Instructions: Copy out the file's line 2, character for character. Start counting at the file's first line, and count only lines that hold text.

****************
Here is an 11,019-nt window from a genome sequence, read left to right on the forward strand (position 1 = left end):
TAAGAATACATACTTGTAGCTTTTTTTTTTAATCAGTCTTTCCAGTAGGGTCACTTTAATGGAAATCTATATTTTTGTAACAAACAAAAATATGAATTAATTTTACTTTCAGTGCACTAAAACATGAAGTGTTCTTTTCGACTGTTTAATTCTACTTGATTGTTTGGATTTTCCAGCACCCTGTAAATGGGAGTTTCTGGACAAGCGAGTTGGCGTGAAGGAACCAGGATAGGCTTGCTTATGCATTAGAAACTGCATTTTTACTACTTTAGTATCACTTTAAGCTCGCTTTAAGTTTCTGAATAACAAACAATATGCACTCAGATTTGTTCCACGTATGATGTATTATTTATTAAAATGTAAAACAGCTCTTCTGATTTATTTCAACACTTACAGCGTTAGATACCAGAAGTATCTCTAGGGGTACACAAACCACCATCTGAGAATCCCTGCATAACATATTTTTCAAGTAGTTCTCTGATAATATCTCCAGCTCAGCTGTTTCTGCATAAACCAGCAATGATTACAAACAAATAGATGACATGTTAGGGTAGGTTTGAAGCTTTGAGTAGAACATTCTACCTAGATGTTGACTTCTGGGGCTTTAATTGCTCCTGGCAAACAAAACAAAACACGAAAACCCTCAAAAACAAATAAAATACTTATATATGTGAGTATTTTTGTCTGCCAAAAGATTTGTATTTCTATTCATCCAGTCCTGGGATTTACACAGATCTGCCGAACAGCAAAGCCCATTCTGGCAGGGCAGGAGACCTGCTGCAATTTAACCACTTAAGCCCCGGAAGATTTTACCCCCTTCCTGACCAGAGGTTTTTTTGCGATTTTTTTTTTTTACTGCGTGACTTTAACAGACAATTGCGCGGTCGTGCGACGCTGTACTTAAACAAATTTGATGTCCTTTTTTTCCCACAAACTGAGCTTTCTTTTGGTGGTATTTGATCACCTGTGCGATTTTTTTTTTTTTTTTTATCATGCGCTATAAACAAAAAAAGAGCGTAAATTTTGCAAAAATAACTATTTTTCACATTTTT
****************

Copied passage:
TAAGAATACATACTTGTAGCTTTTTTTTTTAATCAGTCTTTCCAGTAGGGTCACTTTAATGGAAATCTATATTTTTGTAACAAACAAAAATATGAATTAATTTTACTTTCAGTGCACTAAAACATGAAGTGTTCTTTTCGACTGTTTAATTCTACTTGATTGTTTGGATTTTCCAGCACCCTGTAAATGGGAGTTTCTGGACAAGCGAGTTGGCGTGAAGGAACCAGGATAGGCTTGCTTATGCATTAGAAACTGCATTTTTACTACTTTAGTATCACTTTAAGCTCGCTTTAAGTTTCTGAATAACAAACAATATGCACTCAGATTTGTTCCACGTATGATGTATTATTTATTAAAATGTAAAACAGCTCTTCTGATTTATTTCAACACTTACAGCGTTAGATACCAGAAGTATCTCTAGGGGTACACAAACCACCATCTGAGAATCCCTGCATAACATATTTTTCAAGTAGTTCTCTGATAATATCTCCAGCTCAGCTGTTTCTGCATAAACCAGCAATGATTACAAACAAATAGATGACATGTTAGGGTAGGTTTGAAGCTTTGAGTAGAACATTCTACCTAGATGTTGACTTCTGGGGCTTTAATTGCTCCTGGCAAACAAAACAAAACACGAAAACCCTCAAAAACAAATAAAATACTTATATATGTGAGTATTTTTGTCTGCCAAAAGATTTGTATTTCTATTCATCCAGTCCTGGGATTTACACAGATCTGCCGAACAGCAAAGCCCATTCTGGCAGGGCAGGAGACCTGCTGCAATTTAACCACTTAAGCCCCGGAAGATTTTACCCCCTTCCTGACCAGAGGTTTTTTTGCGATTTTTTTTTTTTACTGCGTGACTTTAACAGACAATTGCGCGGTCGTGCGACGCTGTACTTAAACAAATTTGATGTCCTTTTTTTCCCACAAACTGAGCTTTCTTTTGGTGGTATTTGATCACCTGTGCGATTTTTTTTTTTTTTTTTATCATGCGCTATAAACAAAAAAAGAGCGTAAATTTTGCAAAAATAACTATTTTTCACATTTTT